Tag Archives: benefit

IT’S BETTER TO GIVE THAN TO RECEIVE

Since moving to the Mid-Coast area a few years ago, my wife and I have been called upon many times to help a number of local charities. We are very strong believers that it is our obligation to make our community stronger during our brief stay in this wonderful world so we choose to help where we can. We ask all readers to support their favorite local charities as they are the heartbeat of society, making a difference in all of our lives.

Two of our favorites include the Bath YMCA and Big Brothers Big Sisters. For over 150 years, the Bath YMCA has promoted healthy living and provided youth with a safe place to grow. BBBS has been creating nurturing relationships for children facing adversity since 1904. Clearly both organizations make a positive impact on the lives of youth in our area. What they also have in common is that they are both qualified charitable organizations defined under the IRS Code.

As most already know, donations to nonprofit groups like the YMCA and BBBS are tax deductible if you itemize deductions. By definition, a donation is voluntary and is made without getting, or expecting to get, anything in return. To be deductible, a donation must also meet other strict criteria as outlined in IRS Publication 526.

Most of you reading this column have a good handle on what is deductible. Donations to the annual appeal at church, the building fund at the hospital and expenses paid when you volunteer at the museum are all examples. What you cannot deduct are the cost of raffle tickets bought to benefit a charity, the value of your volunteer time, the value of your blood given at the local blood drive, political contributions or the cost of your girl scout cookies. (…sigh)

Donations can get a little sticky when goods or services are received as a result of the contribution. Take for example, the local fundraising silent auction that you pay $1,000 to stay a beach house. If the fair value of that stay is $1,000, you have not made a contribution and no deduction is allowed. If, however, you pay $1,500 for the same stay you could be entitled to a $500 deduction.

For those who think that there is a safe amount that can be deducted be warned, the IRS has many strict rules for deducting charitable contributions. The rule that impacts most people is the requirement that individual contributions of $250 or more be backed with a written acknowledgement from the qualified organization. The acknowledgement must be in your possession before you file your return, include a description of the gift and a statement as to whether you received any goods or services as a result of the contribution.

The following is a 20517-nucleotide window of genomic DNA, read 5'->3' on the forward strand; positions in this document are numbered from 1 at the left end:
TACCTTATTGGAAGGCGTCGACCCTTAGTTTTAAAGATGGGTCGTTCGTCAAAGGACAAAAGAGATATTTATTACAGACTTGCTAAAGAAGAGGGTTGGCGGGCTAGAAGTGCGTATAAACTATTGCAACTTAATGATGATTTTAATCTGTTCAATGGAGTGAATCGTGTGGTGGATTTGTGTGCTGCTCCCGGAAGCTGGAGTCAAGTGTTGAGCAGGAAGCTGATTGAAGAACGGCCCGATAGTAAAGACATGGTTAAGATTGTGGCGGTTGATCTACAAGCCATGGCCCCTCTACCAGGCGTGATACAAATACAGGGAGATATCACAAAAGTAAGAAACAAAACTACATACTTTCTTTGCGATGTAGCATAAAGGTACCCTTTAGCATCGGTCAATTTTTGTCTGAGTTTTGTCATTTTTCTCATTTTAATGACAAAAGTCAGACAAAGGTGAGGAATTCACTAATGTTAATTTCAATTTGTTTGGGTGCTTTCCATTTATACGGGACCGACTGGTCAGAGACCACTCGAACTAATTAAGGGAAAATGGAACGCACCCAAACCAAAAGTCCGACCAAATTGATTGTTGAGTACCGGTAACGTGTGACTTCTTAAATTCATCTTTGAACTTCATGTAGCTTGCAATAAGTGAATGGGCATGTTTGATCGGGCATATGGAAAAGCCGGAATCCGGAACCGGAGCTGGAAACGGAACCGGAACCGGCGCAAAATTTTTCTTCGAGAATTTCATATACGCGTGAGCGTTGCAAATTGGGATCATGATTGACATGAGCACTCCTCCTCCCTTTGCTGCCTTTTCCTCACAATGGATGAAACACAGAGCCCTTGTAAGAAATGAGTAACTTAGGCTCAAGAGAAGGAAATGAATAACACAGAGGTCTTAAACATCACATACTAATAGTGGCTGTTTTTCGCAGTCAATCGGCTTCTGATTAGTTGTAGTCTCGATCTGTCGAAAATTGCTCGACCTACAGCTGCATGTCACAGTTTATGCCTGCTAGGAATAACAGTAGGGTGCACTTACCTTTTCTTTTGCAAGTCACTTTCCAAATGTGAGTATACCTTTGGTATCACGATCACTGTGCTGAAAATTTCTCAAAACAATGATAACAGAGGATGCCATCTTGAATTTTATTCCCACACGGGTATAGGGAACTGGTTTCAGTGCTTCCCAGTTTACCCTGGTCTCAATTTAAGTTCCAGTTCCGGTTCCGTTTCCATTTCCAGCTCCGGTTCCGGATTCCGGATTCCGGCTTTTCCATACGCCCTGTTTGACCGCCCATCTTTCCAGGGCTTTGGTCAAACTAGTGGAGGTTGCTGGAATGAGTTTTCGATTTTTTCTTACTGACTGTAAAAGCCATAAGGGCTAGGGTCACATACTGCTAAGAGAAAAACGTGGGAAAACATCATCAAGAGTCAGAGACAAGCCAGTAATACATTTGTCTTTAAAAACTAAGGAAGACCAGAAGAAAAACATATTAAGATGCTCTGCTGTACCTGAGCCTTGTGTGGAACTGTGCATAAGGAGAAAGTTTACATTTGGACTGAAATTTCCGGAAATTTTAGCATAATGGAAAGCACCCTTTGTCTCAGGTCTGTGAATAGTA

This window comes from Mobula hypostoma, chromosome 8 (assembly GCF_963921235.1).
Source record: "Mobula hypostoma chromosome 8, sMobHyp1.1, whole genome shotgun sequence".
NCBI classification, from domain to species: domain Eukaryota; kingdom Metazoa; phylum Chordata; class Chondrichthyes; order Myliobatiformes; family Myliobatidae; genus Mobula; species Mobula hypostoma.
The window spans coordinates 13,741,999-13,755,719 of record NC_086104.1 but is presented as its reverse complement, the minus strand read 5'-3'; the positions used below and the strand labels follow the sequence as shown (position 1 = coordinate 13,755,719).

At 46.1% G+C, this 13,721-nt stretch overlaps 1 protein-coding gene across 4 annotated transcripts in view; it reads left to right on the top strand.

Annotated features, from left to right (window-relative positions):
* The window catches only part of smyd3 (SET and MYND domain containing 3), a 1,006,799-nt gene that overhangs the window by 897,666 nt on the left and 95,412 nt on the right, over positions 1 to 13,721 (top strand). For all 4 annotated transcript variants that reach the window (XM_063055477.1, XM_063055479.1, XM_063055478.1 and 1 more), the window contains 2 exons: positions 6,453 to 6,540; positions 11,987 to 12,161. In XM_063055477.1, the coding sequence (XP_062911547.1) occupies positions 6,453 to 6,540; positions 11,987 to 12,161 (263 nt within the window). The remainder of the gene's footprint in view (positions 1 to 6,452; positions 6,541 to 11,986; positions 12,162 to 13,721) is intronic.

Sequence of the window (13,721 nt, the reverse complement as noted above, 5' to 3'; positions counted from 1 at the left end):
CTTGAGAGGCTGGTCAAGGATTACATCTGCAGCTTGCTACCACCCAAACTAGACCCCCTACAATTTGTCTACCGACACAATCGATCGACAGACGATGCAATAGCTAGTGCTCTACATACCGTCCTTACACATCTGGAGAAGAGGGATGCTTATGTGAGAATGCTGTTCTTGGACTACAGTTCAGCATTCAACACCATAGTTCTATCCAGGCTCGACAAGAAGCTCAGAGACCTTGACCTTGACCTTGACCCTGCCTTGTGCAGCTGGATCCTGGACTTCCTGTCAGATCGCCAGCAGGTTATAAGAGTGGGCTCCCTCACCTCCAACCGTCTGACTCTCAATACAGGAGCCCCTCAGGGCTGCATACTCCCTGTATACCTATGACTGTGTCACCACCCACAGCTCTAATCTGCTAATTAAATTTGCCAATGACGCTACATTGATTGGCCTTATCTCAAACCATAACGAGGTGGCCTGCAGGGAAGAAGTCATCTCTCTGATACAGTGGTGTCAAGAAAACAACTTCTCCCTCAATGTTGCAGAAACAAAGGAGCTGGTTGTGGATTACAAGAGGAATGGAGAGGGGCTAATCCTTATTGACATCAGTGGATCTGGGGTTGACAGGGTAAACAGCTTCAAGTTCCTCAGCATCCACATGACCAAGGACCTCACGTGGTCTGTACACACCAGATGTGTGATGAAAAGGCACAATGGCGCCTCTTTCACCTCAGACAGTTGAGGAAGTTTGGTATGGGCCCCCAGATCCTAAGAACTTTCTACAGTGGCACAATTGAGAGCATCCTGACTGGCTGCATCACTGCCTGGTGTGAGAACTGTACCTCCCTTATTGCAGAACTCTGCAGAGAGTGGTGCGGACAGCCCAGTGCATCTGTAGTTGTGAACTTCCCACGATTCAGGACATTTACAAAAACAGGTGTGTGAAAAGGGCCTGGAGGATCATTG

My wife and I firmly believe that we all have an obligation to give back. Giving back is the life blood for local charities, and the tax deduction feels good too. The next time you attend a charity auction, bid high and bid often.

WHAT DO SUPER BOWL SUNDAY AND TAX RETURNS HAVE IN COMMON?

Other than the time of year they occur, the one shining answer is Fantasy Football Leagues. The popularity of these leagues have forced the IRS and Certified Public Accountants all over the United States to begin asking the question: Are my winnings from these online leagues taxable?

What is Fantasy Football?

Fantasy Football is defined to work in such a way that, according to the NFL, “You decide what type of league you want to participate in, acquire a roster of players (either through a draft or through auto pick assignment), then set your lineup each week during the season and watch as touchdowns, field goals, yards gained, sacks, interceptions and much, much more generate fantasy points for or against your team. Whether you win or lose and climb or fall on the leader board all depends on how well you maximize the talent on your roster each week.”

How Does This Affect My Taxes?

Just like any other sort of income, a determination must be made as to the taxability of such income. Unfortunately, the IRS has not ruled specifically on the treatment of Fantasy Football winnings, but there are options that fall under the treatment of online game-playing tournaments (IRS Letter Ruling 200532025).

What Are The Options?

There are three methods defined by the above mentioned IRS letter ruling and they are as follows:

Option #1: The Gross Method: This method would require the league administrator to report total winnings for the year on a form 1099-MISC when the player wins more than $600.

Option #2: The Net Method: This method requires everything from the Gross Method, but then subtracts any entrance fees paid for the winning contests only, creating a net amount that would be reported on the 1099-MISC. if over $600.

Option #3: The Cumulative Net Method: Taking it one step further from the net method, this method allows all entrance fees to be deducted from the winnings, regardless of winning that contest. If this amount is still over the $600, it will be reported on form 1099-MISC.
What Should You Do Next?

If you feel that this applies to your Fantasy Football League activities, please give Jessica Marin, CPA a call at Perry, Fitts, Boulette & Fitton CPAs and we will help you determine the best way to report on your tax return.